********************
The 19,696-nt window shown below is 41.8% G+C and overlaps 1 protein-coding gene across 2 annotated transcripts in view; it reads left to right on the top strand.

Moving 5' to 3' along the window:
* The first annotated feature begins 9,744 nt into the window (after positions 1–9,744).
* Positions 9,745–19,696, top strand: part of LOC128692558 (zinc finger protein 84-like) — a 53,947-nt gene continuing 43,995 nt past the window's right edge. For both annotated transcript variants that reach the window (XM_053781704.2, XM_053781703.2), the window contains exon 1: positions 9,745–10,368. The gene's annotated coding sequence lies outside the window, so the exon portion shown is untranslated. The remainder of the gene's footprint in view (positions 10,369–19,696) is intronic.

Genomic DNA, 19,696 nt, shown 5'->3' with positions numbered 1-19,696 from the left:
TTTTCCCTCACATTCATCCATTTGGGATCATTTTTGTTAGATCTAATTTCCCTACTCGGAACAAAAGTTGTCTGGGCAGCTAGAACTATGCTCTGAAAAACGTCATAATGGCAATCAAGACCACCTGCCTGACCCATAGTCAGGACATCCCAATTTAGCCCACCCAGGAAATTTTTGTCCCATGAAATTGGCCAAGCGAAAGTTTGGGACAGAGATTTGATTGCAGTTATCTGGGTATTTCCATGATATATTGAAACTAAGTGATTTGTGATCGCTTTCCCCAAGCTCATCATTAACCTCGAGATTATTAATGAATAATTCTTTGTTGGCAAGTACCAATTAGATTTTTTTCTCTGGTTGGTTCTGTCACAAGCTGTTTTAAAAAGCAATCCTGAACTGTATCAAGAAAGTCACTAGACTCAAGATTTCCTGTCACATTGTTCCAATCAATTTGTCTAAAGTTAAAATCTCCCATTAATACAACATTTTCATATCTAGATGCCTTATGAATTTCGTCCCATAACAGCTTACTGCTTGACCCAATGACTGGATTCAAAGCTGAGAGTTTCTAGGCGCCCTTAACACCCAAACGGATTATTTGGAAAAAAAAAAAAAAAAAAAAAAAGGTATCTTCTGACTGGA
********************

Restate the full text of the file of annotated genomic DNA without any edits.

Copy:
The 19,696-nt window shown below is 41.8% G+C and overlaps 1 protein-coding gene across 2 annotated transcripts in view; it reads left to right on the top strand.

Moving 5' to 3' along the window:
* The first annotated feature begins 9,744 nt into the window (after positions 1–9,744).
* Positions 9,745–19,696, top strand: part of LOC128692558 (zinc finger protein 84-like) — a 53,947-nt gene continuing 43,995 nt past the window's right edge. For both annotated transcript variants that reach the window (XM_053781704.2, XM_053781703.2), the window contains exon 1: positions 9,745–10,368. The gene's annotated coding sequence lies outside the window, so the exon portion shown is untranslated. The remainder of the gene's footprint in view (positions 10,369–19,696) is intronic.

Genomic DNA, 19,696 nt, shown 5'->3' with positions numbered 1-19,696 from the left:
TTTTCCCTCACATTCATCCATTTGGGATCATTTTTGTTAGATCTAATTTCCCTACTCGGAACAAAAGTTGTCTGGGCAGCTAGAACTATGCTCTGAAAAACGTCATAATGGCAATCAAGACCACCTGCCTGACCCATAGTCAGGACATCCCAATTTAGCCCACCCAGGAAATTTTTGTCCCATGAAATTGGCCAAGCGAAAGTTTGGGACAGAGATTTGATTGCAGTTATCTGGGTATTTCCATGATATATTGAAACTAAGTGATTTGTGATCGCTTTCCCCAAGCTCATCATTAACCTCGAGATTATTAATGAATAATTCTTTGTTGGCAAGTACCAATTAGATTTTTTTCTCTGGTTGGTTCTGTCACAAGCTGTTTTAAAAAGCAATCCTGAACTGTATCAAGAAAGTCACTAGACTCAAGATTTCCTGTCACATTGTTCCAATCAATTTGTCTAAAGTTAAAATCTCCCATTAATACAACATTTTCATATCTAGATGCCTTATGAATTTCGTCCCATAACAGCTTACTGCTTGACCCAATGACTGGATTCAAAGCTGAGAGTTTCTAGGCGCCCTTAACACCCAAACGGATTATTTGGAAAAAAAAAAAAAAAAAAAAAAAGGTATCTTCTGACTGGA